Christian went on to live as a hostage to the English for eight years.  She was made prisoner to Edward I, and it would be another king—Edward II—that would finally recognize her brother as the true king of the Scots, and agree to send the Bruce women home in 1314.  Christian returned home to her lands, to children who were nearly grown, and once more she was a widow.

The little over a year after her release her brother, Edward, invaded Ireland, and the following year on the 2nd May 1316 he was crowned king of Ireland.  That same year Marjorie Bruce died, giving birth to her son, who would one day be King Robert II.  Bruce joined his brother in Ireland for a spell, but by 1318, Edward was slain at the Battle of Dun Delgan on 5th October.

Still, life was far from through with this woman of Bruce.  There was talk of another marriage with Sir Andrew Harclay – at the time he was raised from baron of Carlisle to earl– as part of peace talks instigated by Harclay. Nothing came of it.  I would guess Christian would not accept an Englishman for a husband.  It's just as well they didn't wed, because Harclay was arrested after signing the treaty with King Robert.  Edward II had him executed for treason, hanged, drawn and quartered, and his body parts sent to different parts of the country as a warning.

Instead, Christian married a third husband of her choosing—Sir Andrew de Moray.  This man  was the son born posthumously to the late Andrew de Moray, lord of Bothwell, the same warrior, who fought with William Wallace at Stirling Bridge.  Moray, quite possibly, would have been crowned king instead of her brother, had young Andrew not died of wounds received in the decisive battle.  It is reported that Christian gave him two sons: Sir John de Moray and Sir Thomas de Moray

arms of Moray

Peace came to Scotland.  Edward II died, replaced by his son, Edward III.  Then, King Robert died.  Christian was there for the coronation of Robert’s son, David II.  She had lost two husbands and five brothers at the altar of Scotland, and lived through the reign of three English kings.  Even so, Christian was not a lady to sit idle with her spinning and weaving.  The English came northward, yet again, this time Edward III, backing the son of John Balliol in claiming he was the real king of the Scots.

After the Battle of Dupplin in August 1332, Andrew was named Regent of Scotland, protecting Robert’s small son, King David II.  While attacking Roxburgh Castle in 1333, he was captured and held prisoner for nearly two years.  Christian arranged ransom and he was released in 1335.  Upon his return, Parliament appointed him Guardian of Scotland.  He spent five years fighting the English, and repulsing their attempts to return Balliol to the throne.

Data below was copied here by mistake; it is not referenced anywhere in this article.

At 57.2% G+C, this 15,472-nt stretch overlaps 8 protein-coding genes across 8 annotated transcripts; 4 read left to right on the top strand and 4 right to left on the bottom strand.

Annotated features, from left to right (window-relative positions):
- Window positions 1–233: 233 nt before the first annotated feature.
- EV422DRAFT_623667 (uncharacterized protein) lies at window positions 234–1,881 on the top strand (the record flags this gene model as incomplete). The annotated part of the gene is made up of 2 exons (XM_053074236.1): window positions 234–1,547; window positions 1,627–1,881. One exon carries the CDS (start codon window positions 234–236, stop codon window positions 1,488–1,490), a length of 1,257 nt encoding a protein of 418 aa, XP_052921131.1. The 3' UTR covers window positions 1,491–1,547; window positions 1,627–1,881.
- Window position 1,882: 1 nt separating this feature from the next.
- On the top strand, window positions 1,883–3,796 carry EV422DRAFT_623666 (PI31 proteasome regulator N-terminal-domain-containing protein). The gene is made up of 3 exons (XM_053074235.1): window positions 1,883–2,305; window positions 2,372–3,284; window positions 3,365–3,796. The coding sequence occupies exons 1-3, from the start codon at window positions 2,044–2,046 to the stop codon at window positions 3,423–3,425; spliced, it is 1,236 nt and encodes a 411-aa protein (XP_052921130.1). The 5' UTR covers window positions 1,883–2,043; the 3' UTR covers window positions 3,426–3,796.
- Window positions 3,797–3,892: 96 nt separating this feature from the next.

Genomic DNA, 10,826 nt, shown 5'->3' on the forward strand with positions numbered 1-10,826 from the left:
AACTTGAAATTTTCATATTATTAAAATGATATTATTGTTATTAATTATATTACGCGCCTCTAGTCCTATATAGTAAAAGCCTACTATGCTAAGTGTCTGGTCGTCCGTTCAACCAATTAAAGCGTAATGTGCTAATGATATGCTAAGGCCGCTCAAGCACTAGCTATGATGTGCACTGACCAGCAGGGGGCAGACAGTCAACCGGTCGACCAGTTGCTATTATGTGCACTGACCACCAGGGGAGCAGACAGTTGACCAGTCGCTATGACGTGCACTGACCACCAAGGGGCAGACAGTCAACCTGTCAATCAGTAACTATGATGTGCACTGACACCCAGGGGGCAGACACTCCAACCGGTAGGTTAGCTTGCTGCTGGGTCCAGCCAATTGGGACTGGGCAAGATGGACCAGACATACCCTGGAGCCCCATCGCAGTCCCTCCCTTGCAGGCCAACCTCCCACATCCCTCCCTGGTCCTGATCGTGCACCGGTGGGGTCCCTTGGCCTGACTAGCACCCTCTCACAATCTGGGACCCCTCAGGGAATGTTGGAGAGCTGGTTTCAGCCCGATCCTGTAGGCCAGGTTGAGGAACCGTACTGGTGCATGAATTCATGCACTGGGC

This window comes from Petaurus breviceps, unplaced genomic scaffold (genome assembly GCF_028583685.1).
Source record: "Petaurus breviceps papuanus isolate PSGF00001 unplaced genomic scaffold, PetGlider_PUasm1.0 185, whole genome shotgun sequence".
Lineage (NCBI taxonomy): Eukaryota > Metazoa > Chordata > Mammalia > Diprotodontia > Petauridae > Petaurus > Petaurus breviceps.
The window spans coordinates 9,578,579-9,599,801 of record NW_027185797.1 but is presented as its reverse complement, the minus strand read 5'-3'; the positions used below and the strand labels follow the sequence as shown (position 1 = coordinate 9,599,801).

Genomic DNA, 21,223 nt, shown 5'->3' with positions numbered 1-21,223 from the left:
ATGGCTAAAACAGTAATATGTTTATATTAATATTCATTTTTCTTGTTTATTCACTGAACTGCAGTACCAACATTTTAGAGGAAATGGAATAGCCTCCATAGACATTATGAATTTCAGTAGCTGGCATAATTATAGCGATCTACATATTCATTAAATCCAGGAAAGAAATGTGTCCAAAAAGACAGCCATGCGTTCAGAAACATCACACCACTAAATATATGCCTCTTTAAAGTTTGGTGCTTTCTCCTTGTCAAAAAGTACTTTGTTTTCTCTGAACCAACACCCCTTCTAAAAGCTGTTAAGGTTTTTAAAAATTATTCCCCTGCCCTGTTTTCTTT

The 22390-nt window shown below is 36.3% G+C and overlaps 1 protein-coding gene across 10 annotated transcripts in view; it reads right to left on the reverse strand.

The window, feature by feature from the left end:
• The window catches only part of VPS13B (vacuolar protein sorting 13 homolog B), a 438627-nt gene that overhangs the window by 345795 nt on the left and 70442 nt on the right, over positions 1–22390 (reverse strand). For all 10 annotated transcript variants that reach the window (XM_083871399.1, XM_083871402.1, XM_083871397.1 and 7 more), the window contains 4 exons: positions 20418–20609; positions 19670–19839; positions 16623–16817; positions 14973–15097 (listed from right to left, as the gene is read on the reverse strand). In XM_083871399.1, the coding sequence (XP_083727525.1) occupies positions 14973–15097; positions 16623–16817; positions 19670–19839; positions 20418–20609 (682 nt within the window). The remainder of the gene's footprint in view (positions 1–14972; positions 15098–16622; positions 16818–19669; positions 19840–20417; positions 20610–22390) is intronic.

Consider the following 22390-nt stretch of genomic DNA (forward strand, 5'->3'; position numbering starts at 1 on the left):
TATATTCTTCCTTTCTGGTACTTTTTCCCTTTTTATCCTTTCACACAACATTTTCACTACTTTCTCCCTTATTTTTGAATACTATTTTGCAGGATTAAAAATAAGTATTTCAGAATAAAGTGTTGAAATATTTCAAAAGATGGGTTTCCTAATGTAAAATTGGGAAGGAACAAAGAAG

Christian was commander of Kildrummy Castle, and while Andrew was away, she found herself besieged later that year by David Strathbogie, a claimant for the title of earl of Atholl — and Edward Balliol’s chief commander in the north.  Strathbogie moved through Scotland with fire and sword, repeating the campaign of Edward I of 1296, in a clear attempt to wipe the freeholder lords off the face of Scotland.  Laying siege to Kildrummy Castle was to be the pinnacle of his campaign.  Only one obstacle lay in his path—Christian de Brus.  The fall of the castle would have been a big setback to the Scots, perhaps to the extent of losing the country.  Possibly, since the castle had been lost to the Bruces in 1306, in true warrior fashion, Christian held the castle in resolute determination.   She refused to surrender, and kept it and its people safe until her husband could march to her aid with an army of over one thousand strong.   Thanks to Christian drawing Strathbogie’s attention to focus on the siege, Andrew was able to attack Strathbogie’ from the rear, and even though outnumbered three to one, he defeated David Strathbogie’ at Culblean 30th November 1335.  Strathbogie stood with his back to a tree, pinned there, finally killed in a last stand, along with a small group of followers, including Walter and Thomas Comyn.  (A side note–Strathbogie was married to the daughter of Hugh de Beaumont and Alice Comyn, niece of the late John Comyn, earl of Buchan – the very pair who were likely responsible for the death of Isabella Macduff, countess of Buchan).

The Culblean Monument

After contracting pneumonia while besieging Edinburgh Castle in the early winter months of 1337, Andrew retired to Avoch Castle in Rossand less than a year later died, making Christian a widow for the third time.  She still retained possession of Kildrummy Castle and so she returned to her home.  King David was generous to his beloved aunt, providing her with an income from a number of sources, and his queen, Joan, was said to visit her at Kildrummy as well.